By Frances Bishopp

Alza Corp. has purchased 4.9 percent of U.S. Bioscience Inc. for approximately $21.5 million through the sale of 1.18 common shares of U.S. Bioscience stock at a price of $18.256 per share.

The price is 120 percent of the average closing price of U.S. Bioscience shares as traded on the AMEX for the 10 days preceding the agreement.

The investment, Michael Boennighausen, manager of investor relations at Alza, told BioWorld Today, illustrates Alza's confidence in U.S. Bioscience and in its lead product, Ethyol, a cytoprotective agent that helps reduce the cumulative kidney toxicity associated with repeated administration of the chemotherapy drug cisplatin in advanced ovarian cancer or non-small cell lung cancer.

"We are very pleased with the performance of Ethyol and this investment allows us to participate in the long-term performance of the product in another manner," Boennighausen said. "We have a good working relationship with U.S. Bioscience and it is partially due to our confidence in that relationship, that we have made this investment."

Ethyol was introduced in the U.S. in April 1996 by Alza Pharmaceuticals, of Palo Alto, Calif. and is co-promoted by U.S. Bioscience., which, in December 1995, received $20 million in up-front payments from a potential $35 million collaboration with Alza for U.S. marketing and distribution of Ethyol.

The deal allowed U.S. Bioscience's 15-person sales force to co-promote Ethyol in conjunction with the 45-person sales force at Alza. Under the terms of this agreement, after five years, marketing rights will revert to U.S. Bioscience, which then pays Alza on sales of the product for 10 years. Alza has the option to extend the agreement by one year.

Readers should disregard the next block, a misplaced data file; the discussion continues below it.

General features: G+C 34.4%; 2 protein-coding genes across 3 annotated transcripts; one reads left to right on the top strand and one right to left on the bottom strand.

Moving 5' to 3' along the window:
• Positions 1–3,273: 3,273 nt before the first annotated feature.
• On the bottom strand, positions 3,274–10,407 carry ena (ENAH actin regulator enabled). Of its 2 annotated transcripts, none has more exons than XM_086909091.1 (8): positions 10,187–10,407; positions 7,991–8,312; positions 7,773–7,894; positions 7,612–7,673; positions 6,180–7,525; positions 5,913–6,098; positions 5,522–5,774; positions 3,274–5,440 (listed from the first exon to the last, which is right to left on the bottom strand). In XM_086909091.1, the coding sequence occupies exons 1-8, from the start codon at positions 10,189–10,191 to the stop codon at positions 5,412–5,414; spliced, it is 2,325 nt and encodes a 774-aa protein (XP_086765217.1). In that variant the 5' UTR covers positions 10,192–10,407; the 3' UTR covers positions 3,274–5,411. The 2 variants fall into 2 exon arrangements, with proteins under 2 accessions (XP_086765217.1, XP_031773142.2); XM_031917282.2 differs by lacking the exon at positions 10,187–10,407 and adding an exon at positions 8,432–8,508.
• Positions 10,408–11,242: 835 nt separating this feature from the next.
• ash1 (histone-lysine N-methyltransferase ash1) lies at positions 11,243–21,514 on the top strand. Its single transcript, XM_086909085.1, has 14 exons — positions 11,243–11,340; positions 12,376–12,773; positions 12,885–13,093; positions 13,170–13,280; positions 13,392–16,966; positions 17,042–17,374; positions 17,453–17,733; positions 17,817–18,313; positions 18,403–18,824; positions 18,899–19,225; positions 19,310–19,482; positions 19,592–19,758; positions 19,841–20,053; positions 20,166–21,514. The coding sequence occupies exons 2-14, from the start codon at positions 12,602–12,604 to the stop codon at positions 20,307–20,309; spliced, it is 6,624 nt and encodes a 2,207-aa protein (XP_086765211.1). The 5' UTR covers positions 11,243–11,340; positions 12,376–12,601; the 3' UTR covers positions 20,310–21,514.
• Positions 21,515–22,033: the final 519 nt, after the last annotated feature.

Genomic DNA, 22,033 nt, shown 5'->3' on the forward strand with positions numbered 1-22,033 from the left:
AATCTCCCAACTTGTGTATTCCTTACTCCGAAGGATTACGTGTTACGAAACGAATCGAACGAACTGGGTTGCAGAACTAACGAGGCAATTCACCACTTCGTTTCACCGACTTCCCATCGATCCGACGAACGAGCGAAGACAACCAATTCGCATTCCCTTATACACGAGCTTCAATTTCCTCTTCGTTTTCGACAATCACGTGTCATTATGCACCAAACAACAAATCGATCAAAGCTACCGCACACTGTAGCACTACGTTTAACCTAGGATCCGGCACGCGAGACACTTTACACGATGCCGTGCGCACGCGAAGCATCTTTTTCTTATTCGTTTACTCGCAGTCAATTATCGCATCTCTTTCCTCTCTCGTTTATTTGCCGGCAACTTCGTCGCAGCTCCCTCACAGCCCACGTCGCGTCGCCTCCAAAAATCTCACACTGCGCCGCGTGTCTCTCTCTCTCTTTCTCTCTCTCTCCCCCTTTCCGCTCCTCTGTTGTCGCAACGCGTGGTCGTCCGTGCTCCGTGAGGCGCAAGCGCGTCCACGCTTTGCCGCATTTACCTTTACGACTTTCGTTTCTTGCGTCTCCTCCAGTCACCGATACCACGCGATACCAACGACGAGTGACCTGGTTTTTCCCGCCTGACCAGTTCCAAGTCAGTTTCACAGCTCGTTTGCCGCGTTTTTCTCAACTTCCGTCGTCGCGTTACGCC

Sales of Ethyol from its launch in April 1996 to the end of the year were $9.4 million, Robert Kriebel, chief financial officer with U.S. Bioscience, said. "The fourth quarter, at $4 million, was double the preceding quarter," Kriebel said. "They [Alza] are pleased by the progress of the product and this investment allows them to participate as an investor in the long term and they and we will benefit by the additional investment we are making that these funds will permit."

"First, this investment by Alza is a big vote of confidence in the fortunes of U.S. Bioscience stock and the drug itself," analyst Alex Sisson, who follows both Alza and U.S. Bioscience for Hambrecht & Quist Inc., of New York, told BioWorld.

"Second, it looks like U.S. Bioscience will spend a lot of that money to run additional clinical trials and studies that in theory should accelerate usage of the drug," Sisson said. "Alza is reluctant to spend that much more money on research and development * it would hurt earnings * and U.S. Bioscience has the contractual right to do some of the research and development. This is a way for Alza to get the benefit of extra research and development spending and U.S. Bioscience won't have to deplete their cash in the short-term."

Founded in 1987, U.S. Bioscience, of West Conshohocken, Pa., focuses on the development and commercialization of products for treating patients with cancer and AIDS. It currently has nine products in its portfolio.

Its two marketed products besides Ethyol are Hexalen, an oral outpatient treatment for advanced ovarian cancer, and Neutrexin, an intravenous treatment for pneumocystis carinii pneumonia in immunocompromised patients, including those with AIDS.

Ethyol has recently been launched by an affiliate of Schering-Plough Corp., of Madison, N.J. in a number of major European countries, including France, Germany and the U.K. The product currently is under regulatory review in Canada and, under an agreement with U.S. Bioscience, will be marketed by Eli Lilly, of Indianapolis.

Alza, of Palo Alto, Calif., focuses on the development and commercialization of innovative pharmaceutical products using advanced drug delivery technologies to add medical and economic value to drug therapies. *